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ADDRESSES AND PAPERS

BY

ANDREW S. DRAPER, LL.B,, LL.D.

Commissioner of Education

1907

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ADDRESS AT THE CONFERENCE OF STATE AND MUNICIPAL CIVIL

SERVICE COMMISSIONERS, HELD IN THE SENATE CHAMBER AT
ALBANY, ON OCTOBER II, 1906

Mr President:

You have very courteously invited me to discuss the State civil service laws and regulations from the standpoint of officers who have to make appointments. If a multiplicity of appointments could qualify one for the duty I might be expected to be able to meet it, for there are something like three hundred employees in the Education Department and there are few of them whose status has not been changed, upon my responsibility, in the last two and a half years, since the educational unification act went into operation. Still, I am bound to say that I have no special preparation for the task your courtesy has assigned to me, and I know I shall stand sorely in need of your consideration when I accept such a conspicuous and favorable opportunity for the expression of my rambling thoughts upon an exceedingly important subject.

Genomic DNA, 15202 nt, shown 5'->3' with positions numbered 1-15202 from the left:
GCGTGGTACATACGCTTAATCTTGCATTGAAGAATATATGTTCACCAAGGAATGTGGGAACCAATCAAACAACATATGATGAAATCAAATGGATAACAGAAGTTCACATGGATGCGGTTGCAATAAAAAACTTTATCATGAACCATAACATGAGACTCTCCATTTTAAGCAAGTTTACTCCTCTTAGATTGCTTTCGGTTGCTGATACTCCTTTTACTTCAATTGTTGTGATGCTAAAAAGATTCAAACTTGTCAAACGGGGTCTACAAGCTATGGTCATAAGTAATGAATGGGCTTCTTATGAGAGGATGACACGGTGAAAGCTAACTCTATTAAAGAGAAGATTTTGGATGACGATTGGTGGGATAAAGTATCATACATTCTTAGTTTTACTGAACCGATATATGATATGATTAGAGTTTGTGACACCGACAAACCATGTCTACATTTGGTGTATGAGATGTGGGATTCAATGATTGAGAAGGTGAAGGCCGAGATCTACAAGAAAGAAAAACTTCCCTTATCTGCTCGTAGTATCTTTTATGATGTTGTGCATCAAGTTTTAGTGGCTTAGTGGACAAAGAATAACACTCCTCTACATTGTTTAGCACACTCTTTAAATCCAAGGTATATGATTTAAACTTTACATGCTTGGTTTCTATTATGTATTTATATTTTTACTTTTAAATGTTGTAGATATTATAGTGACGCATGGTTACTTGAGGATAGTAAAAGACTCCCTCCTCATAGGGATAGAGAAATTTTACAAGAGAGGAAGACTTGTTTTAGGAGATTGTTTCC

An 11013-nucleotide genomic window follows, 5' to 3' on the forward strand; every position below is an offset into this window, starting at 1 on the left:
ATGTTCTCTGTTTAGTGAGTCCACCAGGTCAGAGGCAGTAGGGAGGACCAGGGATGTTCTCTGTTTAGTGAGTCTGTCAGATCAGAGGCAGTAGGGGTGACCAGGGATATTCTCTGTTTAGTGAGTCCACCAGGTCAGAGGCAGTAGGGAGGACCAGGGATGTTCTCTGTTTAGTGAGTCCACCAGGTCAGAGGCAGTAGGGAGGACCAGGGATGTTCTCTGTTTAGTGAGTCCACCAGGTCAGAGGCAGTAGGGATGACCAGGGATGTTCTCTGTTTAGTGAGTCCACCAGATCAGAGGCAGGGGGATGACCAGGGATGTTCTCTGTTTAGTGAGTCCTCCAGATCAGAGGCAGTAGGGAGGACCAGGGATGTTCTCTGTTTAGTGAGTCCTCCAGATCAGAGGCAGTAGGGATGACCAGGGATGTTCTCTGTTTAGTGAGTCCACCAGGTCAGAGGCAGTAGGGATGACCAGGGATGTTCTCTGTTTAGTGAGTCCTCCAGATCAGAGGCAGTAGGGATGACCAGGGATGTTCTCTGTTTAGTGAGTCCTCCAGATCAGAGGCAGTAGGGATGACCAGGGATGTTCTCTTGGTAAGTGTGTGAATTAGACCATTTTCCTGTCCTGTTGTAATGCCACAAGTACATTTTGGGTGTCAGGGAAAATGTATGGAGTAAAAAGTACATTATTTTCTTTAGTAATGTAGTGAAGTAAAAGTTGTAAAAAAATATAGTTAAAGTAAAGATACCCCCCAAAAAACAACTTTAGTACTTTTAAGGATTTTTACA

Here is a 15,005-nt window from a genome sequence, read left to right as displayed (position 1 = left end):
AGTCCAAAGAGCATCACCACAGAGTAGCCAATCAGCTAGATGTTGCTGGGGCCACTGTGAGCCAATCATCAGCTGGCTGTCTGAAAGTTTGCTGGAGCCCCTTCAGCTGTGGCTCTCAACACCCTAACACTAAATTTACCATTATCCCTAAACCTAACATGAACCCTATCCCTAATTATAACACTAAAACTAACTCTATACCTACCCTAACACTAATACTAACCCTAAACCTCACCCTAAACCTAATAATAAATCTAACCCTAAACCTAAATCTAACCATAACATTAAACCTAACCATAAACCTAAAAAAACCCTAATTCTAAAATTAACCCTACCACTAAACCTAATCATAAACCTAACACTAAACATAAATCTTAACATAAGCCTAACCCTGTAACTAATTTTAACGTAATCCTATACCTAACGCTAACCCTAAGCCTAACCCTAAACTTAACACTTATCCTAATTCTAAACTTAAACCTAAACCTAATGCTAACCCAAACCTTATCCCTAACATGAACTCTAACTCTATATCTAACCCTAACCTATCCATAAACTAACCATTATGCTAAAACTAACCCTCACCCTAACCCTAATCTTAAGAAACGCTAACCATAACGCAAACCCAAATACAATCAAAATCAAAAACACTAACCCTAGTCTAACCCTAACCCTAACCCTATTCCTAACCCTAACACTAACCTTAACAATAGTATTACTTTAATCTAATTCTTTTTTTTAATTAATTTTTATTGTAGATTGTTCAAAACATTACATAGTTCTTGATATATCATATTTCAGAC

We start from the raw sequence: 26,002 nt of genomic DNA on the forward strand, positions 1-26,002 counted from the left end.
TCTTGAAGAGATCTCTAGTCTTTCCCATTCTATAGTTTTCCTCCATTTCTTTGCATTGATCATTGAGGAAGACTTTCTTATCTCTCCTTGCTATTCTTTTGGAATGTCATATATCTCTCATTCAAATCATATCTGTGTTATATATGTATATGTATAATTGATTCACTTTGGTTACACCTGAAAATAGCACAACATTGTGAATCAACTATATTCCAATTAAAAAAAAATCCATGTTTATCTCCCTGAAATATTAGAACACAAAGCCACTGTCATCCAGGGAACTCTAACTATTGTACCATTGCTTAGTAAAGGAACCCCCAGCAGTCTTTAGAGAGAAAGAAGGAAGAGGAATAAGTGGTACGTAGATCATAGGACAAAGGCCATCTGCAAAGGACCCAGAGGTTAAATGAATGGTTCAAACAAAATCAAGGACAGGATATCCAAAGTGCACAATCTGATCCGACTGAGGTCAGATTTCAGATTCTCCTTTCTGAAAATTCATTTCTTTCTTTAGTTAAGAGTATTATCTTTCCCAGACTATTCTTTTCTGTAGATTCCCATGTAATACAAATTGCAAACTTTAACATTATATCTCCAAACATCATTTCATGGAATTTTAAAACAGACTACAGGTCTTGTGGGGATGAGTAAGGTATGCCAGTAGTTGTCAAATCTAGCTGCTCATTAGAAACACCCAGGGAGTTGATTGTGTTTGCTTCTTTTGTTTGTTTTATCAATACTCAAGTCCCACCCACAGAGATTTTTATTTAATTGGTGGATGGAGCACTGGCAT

The last report of your commission, Mr President, shows that January 1, 1906, there were 84,479 persons in the employ of the State and the counties and cities of the State subject to civil service laws. Of these, 61,861 were in the classified service. I have no exact information concerning the compensation of this service. If the average annual salary is $750, which seems small, then the total cost is about $63,000,000. To insure decent appointments, to protect places from imposition and occupants from outrage, to encourage competency and assiduity by proper rewards and make certain of reasonable justice as between rivals, to keep all of this employment and all of this money from appealing to the cupidity of the indolent and from debauching the sentiment of the State, to assure a service which is competent, alert, responsive, and polite, and which at the same time can be resistive and which will never sell out the interests for which it stands, provides a fit study for an expert and a very proper ground for solicitude on the part of all good citizens. There are plenty of people who are unable to see why unlimited

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